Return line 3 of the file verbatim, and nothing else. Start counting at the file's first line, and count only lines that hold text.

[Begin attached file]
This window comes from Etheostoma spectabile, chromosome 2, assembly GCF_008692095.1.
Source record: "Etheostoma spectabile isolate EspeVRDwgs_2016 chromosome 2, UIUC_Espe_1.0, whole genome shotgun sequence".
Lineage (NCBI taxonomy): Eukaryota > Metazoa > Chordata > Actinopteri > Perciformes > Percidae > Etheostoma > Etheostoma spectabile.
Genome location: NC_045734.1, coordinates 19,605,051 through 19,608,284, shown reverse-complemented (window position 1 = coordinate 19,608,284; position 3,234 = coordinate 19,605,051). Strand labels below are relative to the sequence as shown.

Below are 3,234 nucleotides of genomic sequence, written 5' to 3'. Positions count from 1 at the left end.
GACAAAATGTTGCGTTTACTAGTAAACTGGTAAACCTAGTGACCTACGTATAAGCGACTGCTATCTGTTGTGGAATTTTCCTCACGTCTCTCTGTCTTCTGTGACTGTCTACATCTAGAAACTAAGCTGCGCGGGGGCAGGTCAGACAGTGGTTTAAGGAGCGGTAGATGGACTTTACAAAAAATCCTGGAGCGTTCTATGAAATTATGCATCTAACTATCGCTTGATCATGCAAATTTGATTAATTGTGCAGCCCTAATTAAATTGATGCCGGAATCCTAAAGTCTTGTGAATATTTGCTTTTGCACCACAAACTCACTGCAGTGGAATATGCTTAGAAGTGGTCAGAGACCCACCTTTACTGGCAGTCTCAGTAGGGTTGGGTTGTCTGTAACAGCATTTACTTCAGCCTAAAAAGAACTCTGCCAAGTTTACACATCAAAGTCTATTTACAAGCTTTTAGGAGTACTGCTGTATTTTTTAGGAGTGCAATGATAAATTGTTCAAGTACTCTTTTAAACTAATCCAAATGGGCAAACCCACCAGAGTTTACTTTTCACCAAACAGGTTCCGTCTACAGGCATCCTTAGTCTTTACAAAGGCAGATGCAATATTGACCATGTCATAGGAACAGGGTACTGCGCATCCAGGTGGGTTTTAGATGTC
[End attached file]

Lineage (NCBI taxonomy): Eukaryota > Metazoa > Chordata > Actinopteri > Perciformes > Percidae > Etheostoma > Etheostoma spectabile.